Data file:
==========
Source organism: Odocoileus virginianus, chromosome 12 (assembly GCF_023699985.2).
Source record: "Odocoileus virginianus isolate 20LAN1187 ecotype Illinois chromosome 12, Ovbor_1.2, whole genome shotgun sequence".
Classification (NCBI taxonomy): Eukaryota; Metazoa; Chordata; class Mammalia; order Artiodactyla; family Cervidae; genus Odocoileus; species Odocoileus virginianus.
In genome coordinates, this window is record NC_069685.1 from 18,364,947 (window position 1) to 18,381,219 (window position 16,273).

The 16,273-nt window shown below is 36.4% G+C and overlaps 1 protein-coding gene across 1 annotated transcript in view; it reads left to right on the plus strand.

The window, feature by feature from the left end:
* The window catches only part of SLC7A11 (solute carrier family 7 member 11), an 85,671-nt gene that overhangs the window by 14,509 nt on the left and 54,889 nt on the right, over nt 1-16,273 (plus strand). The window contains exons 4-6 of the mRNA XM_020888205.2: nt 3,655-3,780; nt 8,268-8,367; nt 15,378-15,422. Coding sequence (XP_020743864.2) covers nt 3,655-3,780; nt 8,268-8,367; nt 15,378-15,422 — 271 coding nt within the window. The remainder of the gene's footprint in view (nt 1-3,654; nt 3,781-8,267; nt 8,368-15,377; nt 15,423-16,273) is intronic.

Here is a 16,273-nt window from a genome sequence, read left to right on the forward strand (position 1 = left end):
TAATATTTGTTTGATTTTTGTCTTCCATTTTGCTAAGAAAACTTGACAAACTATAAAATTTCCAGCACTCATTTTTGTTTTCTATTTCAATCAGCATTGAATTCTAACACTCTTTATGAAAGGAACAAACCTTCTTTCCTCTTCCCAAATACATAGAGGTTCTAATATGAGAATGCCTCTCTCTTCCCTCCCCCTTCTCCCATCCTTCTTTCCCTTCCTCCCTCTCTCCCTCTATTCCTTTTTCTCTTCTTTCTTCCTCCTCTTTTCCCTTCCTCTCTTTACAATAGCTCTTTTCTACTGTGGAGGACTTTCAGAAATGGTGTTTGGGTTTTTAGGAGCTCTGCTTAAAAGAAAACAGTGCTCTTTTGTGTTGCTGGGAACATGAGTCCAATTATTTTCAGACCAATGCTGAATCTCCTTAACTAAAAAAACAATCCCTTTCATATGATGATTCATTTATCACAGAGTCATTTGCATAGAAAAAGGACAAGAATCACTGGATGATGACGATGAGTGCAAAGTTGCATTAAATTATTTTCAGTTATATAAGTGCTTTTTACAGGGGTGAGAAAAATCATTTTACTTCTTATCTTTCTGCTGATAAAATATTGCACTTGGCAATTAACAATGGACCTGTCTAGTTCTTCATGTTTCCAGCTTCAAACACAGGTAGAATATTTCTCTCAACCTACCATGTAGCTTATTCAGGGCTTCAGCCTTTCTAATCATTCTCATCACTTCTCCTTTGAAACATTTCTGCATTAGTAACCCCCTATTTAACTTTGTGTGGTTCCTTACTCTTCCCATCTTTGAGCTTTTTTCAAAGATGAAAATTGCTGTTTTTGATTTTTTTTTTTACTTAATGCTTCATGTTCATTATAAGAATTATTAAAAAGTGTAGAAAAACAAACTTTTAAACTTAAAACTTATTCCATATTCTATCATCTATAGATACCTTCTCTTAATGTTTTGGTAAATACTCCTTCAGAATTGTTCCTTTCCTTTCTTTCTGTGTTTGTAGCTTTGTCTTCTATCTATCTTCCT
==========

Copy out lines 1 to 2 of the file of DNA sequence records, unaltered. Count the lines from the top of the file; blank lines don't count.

Source organism: Odocoileus virginianus, chromosome 12 (assembly GCF_023699985.2).
Source record: "Odocoileus virginianus isolate 20LAN1187 ecotype Illinois chromosome 12, Ovbor_1.2, whole genome shotgun sequence".